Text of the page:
Manager's Corner: Boards Should Do Board Stuff
Boards Should Do Board Stuff
I've heard the same question from three Board Presidents over the past few weeks: So how do we make sure we implement the strategic plan we just completed?
My answer: That's your job as the board president. Make Strategic Plan updates a regular part of your monthly or at least quarterly board meetings. Put it on the agenda; then address it. If you don't track it, monitor it, and coordinate with the CEO and others as appropriate to make sure action is being taken, who will? Your CEO may - or may not. If your strategic plan is not important enough to you to track, why bother to develop one in the first place?
Now, I do believe I know why these board presidents are really asking the question: They don't understand what their job as a board - and specifically - a board president is. Boards of directors are supposed to give direction to the CEO or administrator. The boards are supposed to determine strategy based upon their expertise and ability to see the big picture because -- now pay attention to this part -- they're not wrapped up in the day-to-day management issues of the organization. This is where many boards run into problems. The board president and members are often too involved in the day-to-day management of the organization. Because many organizations have limited or weak management, many boards "get really involved" in the business, and often end up being "doers" and "wannabe managers." They then stumble over themselves and the "real managers" on who's doing what, and they lose sight of what they're supposed to be doing as a board: determining strategy, monitoring and providing direction to the CEO, tracking the financials, and planning for leadership succession. Who has time for that when you're involved with determining vacation schedules with staff?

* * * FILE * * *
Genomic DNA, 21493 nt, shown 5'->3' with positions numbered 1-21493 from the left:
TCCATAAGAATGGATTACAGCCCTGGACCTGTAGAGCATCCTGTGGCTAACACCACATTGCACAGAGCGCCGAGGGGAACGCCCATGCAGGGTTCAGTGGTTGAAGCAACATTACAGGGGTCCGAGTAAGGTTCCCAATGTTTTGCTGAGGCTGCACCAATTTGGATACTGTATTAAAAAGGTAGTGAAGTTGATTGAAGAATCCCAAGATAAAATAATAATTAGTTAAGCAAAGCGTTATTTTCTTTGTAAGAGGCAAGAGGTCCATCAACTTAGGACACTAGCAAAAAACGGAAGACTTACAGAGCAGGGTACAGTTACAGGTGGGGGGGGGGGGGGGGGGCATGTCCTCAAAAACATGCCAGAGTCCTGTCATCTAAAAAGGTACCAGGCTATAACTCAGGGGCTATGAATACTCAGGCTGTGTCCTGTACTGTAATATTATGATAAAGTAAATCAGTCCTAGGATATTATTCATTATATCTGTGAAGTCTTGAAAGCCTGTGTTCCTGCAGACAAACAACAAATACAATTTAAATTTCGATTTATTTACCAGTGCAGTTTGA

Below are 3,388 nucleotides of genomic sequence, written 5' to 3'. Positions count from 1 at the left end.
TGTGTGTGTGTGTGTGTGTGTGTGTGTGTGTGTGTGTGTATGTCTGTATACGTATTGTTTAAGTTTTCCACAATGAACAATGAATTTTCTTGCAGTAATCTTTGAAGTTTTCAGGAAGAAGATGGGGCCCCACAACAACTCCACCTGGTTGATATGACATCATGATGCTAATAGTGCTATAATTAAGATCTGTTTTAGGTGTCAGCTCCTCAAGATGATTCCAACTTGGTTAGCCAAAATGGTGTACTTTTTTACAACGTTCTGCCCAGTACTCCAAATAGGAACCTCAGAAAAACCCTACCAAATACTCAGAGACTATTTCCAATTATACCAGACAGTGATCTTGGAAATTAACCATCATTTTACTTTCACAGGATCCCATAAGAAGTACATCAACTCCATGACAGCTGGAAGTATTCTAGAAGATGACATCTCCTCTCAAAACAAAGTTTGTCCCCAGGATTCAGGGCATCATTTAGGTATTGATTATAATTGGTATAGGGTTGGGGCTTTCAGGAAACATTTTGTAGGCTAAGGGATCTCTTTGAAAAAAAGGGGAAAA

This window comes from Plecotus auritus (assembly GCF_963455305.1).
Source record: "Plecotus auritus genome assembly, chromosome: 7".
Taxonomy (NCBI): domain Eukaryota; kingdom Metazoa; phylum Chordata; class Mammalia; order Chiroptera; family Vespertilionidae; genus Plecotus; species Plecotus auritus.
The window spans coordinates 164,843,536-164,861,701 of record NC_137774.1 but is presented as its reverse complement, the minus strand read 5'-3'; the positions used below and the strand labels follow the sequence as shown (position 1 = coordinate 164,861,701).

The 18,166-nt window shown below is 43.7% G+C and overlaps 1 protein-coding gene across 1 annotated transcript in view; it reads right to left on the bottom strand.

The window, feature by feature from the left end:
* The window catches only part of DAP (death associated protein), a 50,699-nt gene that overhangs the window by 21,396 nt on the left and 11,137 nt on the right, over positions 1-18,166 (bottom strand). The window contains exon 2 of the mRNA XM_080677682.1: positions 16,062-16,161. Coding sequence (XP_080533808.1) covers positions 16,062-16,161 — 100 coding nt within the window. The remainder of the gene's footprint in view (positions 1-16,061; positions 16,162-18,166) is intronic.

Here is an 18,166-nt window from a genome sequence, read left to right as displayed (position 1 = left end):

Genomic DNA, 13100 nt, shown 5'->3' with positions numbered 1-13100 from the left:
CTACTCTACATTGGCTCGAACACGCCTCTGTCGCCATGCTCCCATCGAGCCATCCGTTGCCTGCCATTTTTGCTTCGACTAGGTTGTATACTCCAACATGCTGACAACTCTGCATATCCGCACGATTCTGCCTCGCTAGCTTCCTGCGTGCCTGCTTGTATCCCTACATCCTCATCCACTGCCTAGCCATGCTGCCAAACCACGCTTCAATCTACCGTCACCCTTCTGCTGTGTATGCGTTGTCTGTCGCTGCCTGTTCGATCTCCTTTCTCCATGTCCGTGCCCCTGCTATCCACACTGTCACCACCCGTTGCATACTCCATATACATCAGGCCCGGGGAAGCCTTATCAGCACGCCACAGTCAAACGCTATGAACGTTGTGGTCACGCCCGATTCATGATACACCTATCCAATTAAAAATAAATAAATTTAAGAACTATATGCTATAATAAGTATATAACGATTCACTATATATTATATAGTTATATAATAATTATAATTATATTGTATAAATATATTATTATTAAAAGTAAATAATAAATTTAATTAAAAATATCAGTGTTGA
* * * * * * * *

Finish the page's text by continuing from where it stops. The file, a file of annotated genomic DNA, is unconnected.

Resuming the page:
So what can a board do?
1. Let management do its job. Get out of the way. Stay out of the day-to-day management issues.
2. Find stronger managers/leaders if necessary who are capable of handling the details so you can focus on board issues.
3. Remember, the management team works for you - you don't work for them. If you're doing things the managers should be doing, become aware of it, make them aware of it, and start doing your respective jobs.
Boards should do board stuff. Managers should do management stuff. It tends to work better that way.
Copyright 2008 - Liz Weber, CMC - Weber Business Services, LLC. www.wbsllc.com.